NOVI, MI – Automotive suppliers face a range of challenges from uncertainty over regulations and tariffs to a softening global economy and broad technological changes with no fixed timetable that make it difficult to make even an educated guess on what’s going to happen next.
For starters, changes to the United States Mexico Canada Agreement, which is supposed to replace the North American Free Trade Agreement, are bottled up in Congress, which has fewer than 20 legislative business days before the end of the year, Ann Wilson, senior vice president- government affairs for the Motor & Equipment Manufacturers Assn., says during a panel discussion at the Original Equipment Suppliers Assn.’s annual automotive suppliers conference here.
Wilson says approval of the USMCA is critical for automotive suppliers because it will create a stable environment for the industry throughout North America. Ultimately, the new “rules of origin” included in the agreement could lead to the creation of more jobs in the U.S., she says.
Mitch Bainwol, Ford’s chief government relations officer, says USMCA isn’t the only issue in Washington of concern to the industry. The fight over fuel economy between the Trump Admin. and the state of California has created much uncertainty about future planning.
Nonetheless, “Policy pressure from outside the U.S., where 80% of the world’s vehicles are built and sold, are forcing carmakers to adjust to tighter emission standards,” Bainwol says. Thus, he says, the U.S. industry as a whole is committed to a policy calling for year-over-year improvements in fuel economy and fewer emissions.
“I’ve been in the Oval Office with him, and I know the president is not fond of electric vehicles,” Bainwol adds. But EV sales will grow over the next decade in markets such as Europe and China, forcing U.S. automakers and suppliers to invest in EV technology and new electrified vehicles.
Bainwol also notes Washington has been slow to enact the regulations necessary for testing and implementing automated vehicles. The lack of enabling legislation could slow the development of AVs, he says.
While the Trump Admin. has been averse to regulation, any Democratic administration is likely to have reservations about automation, Bainwol says.
Brian Johnson, managing director for global autos research at Barclays Bank, says investors are becoming increasingly skeptical about how quickly AVs will appear on U.S. highways.
A few years back, investors became convinced that robo-taxis and AVs would reshape the automobile industry and lead to the end of personal car ownership. Now the future, in the eyes of Wall Street at least, looks much more “multi-modal” and AVs may not be ready until the 2030s, Johnson says, adding major manufacturers such as General Motors have begun to adjust their AV timetables.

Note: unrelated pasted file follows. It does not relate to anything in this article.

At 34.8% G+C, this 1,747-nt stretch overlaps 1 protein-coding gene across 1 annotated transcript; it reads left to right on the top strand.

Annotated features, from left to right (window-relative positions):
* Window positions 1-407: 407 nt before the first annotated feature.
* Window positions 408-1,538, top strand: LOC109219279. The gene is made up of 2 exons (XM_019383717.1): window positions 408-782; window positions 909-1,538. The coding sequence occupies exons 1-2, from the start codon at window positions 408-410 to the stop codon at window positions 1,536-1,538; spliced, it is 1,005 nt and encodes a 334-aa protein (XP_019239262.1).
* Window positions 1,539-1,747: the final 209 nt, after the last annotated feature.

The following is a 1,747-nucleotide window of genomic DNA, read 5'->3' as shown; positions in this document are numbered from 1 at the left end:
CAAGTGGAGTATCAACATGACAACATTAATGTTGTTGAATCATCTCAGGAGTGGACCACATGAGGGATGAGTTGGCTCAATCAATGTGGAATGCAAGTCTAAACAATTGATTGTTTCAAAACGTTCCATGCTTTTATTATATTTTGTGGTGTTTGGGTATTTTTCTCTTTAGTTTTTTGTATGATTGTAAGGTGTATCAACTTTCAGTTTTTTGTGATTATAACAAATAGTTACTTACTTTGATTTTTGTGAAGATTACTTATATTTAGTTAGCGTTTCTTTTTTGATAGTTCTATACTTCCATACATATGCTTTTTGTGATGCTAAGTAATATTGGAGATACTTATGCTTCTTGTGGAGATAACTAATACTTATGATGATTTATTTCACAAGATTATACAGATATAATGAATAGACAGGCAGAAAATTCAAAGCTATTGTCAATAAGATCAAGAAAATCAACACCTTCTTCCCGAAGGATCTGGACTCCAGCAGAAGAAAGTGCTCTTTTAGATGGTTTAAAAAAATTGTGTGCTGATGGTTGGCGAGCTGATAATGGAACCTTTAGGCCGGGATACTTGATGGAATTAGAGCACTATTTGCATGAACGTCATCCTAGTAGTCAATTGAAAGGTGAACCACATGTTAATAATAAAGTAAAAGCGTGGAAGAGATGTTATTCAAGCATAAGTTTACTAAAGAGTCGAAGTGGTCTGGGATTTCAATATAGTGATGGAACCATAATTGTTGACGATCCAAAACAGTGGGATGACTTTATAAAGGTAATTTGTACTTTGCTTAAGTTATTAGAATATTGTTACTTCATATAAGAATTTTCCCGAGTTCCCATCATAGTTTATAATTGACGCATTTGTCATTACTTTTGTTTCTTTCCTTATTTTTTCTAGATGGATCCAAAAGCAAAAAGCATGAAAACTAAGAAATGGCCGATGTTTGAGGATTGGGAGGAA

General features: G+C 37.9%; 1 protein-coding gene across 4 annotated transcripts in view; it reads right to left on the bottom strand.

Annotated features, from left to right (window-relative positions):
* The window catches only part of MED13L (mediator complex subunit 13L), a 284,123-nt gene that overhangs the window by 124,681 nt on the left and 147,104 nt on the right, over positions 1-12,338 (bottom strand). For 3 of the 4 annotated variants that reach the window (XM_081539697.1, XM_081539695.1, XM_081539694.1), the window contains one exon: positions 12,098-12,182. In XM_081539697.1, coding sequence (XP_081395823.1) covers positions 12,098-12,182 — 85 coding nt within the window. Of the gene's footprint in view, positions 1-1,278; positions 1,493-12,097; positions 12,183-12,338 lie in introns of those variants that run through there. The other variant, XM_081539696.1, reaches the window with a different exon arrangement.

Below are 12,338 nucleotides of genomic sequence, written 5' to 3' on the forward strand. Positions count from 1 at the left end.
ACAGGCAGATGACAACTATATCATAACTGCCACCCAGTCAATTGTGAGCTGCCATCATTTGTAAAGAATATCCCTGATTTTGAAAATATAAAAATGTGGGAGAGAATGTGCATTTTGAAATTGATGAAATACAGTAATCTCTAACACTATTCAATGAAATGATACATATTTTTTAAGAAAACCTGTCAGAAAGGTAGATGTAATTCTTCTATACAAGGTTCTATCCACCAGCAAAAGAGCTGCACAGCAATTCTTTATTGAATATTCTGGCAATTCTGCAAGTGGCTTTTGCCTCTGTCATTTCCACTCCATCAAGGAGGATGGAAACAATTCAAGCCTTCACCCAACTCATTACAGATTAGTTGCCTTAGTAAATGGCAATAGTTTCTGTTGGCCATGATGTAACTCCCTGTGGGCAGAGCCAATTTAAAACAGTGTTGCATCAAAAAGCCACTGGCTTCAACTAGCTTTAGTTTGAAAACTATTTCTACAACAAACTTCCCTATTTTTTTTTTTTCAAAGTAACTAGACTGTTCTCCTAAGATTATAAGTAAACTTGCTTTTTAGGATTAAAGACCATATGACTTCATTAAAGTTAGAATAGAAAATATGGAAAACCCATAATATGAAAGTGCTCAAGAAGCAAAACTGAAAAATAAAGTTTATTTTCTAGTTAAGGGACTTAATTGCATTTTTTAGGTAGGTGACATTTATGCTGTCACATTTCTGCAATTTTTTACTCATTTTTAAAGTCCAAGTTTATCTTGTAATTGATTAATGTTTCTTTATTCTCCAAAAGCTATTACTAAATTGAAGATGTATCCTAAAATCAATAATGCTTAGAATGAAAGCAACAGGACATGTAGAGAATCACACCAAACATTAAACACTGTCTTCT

“It looks like they have to prepare for a long slog,” he says.
At the same time, Johnson says, investors are watching for the decline of some of the older technology used in vehicles. “Suppliers with exposure to (internal-combustion) engines are also being penalized by the market,” he says.
Meanwhile, the economic fundamentals that have boosted the industry’s fortunes over the past decade remain in place despite falling sales in big markets such as China, India, Turkey and Argentina as well as softness in Europe and North America.
“The outlook is for a third year of decline (in global sales) in 2020,” says Jeff Schuster, president of American operations and global forecasting for LMC Automotive. But the growth in sales of SUVs, EVs and premium vehicles are helping bolster sales in markets around the world.
Johnson says the market in China, where LMC estimates about half the decline in global auto sales has occurred, appears to be “bouncing along the bottom,” suggesting sales could increase in the future.
Meanwhile, the chances of a recession in the U.S. appear to have receded despite the pressure on the global economy brought on by uncertainty over trade and tariffs, according to Elaine Buckberg, General Motors’ corporate economist.
New-vehicle sales in the U.S. have held steady this year and are expected to total 16.9 million units, Buckberg says, adding, “The economy in the U.S. is solid.”
Thanks to a robust labor market, she says, “People know they can go find another job,” which has helped lift consumer confidence.
The U.S. gross domestic product is expected to grow at a rate of 2.3% this year and another 1.8% in 2020, which is on trend for a stable, healthy outlook, Buckberg says.